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    ABSTRACT: BACKGROUND: The association between socioeconomic status (SES) and cancer survival has been studied extensively in adults. However, little is known about this relationship in the pediatric population, specifically in jurisdictions with universal health care insurance programs. Our aim was to determine whether lower SES is associated with poorer survival in pediatric Hodgkin (HL) and non-Hodgkin lymphoma (NHL) patients in Ontario. PROCEDURE: All incident cases of HL and NHL in children between 0 and 14 years old diagnosed in Ontario between January 1st, 1985 and December 31st, 2006 were identified through the Pediatric Oncology Group of Ontario Networked Information System. Neighborhood income quintile and material deprivation quintile at diagnosis were used as proxies for SES. Cox proportional hazards regressions were used to assess the association between SES and the risk of event-free or overall survival. RESULTS: A total of 692 patients were included in the analysis: 302 HL and 390 NHL. SES was not associated with survival (overall or event-free) among HL and NHL patients (P > 0.05 for all four comparisons, i.e., HL/NHL, EFS/OS) after adjustment for age, sex, period of diagnosis, and disease stage. There were no differences in the distribution of disease stage across SES strata at the time of diagnosis. Similarly, the distribution of deaths among long-term survivors (survived ≥5 years from diagnosis) did not differ across SES strata (P > 0.05). CONCLUSIONS: SES was not associated with risk of death among pediatric HL and NHL patients in Ontario. This was consistent through the cancer trajectory, including diagnosis, treatment, and survivorship. Pediatr Blood Cancer © 2012 Wiley Periodicals, Inc.
    Pediatric Blood & Cancer 07/2013; 60(7):1171-1177. DOI:10.1002/pbc.24386 · 2.56 Impact Factor
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    ABSTRACT: Cancer is one of the most common causes of death among young individuals. The purpose of this study was to explore the risk of early death (the first five years after diagnosis) among children (0-14 years), adolescents (15-19 years), and young adults (20-24 years) with cancer in Norway, born during 1965-1985. The overall and cancer-specific early deaths were explored by linking population-based national registers (including the Cancer Registry of Norway and the Cause of Death Registry) that include the entire population of Norway (approximately 1.3 million individuals). Hazard and sub-hazard ratios were estimated using Cox regression analyses and competing risk models. A total of 5,828 individuals were diagnosed with cancer (56.3 % males). During follow-up, 1,415 individuals died from cancer (60.2 % males) within five years after diagnosis. The hazard ratio (HR) of overall death of the cancer patients relative to the general population decreased from 1965 (from HR, 385.8 (95 % confidence interval (CI): 335.3, 443.4) in 1965-74 to HR, 19.7 (CI: 9.3, 41.5) in 2005-09). Over all, there were fewer cancer-related deaths among female compared with male patients (sub-hazard ratio (SHR), 0.83 (CI: 0.74, 0.92)). Except for all hematopoietic malignancies, adolescents and young adult patients had lower risk of cancer death than children. The difference in risk of cancer and overall deaths between the cancer patients and the general population has been substantially reduced since 1965.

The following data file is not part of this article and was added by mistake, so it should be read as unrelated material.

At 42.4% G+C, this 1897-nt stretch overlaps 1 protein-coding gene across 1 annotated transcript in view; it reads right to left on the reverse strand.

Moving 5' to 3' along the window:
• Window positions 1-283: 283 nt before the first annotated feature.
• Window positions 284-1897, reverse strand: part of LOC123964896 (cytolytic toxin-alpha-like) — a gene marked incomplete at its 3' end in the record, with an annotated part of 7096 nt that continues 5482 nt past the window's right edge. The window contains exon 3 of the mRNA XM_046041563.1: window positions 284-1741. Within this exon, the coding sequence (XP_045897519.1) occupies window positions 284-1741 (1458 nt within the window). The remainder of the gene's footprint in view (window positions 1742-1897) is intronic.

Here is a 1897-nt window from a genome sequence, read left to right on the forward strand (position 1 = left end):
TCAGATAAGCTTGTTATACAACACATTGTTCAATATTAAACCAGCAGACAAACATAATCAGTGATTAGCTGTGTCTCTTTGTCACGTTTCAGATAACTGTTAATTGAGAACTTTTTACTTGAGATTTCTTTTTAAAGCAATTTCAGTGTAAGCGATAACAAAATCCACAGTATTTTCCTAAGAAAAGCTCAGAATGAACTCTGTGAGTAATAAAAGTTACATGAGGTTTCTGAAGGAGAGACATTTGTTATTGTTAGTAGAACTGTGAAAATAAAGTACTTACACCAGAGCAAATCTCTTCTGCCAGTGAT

Cancer Causes and Control 06/2012; 23(8):1297-305. DOI:10.1007/s10552-012-0007-x · 2.96 Impact Factor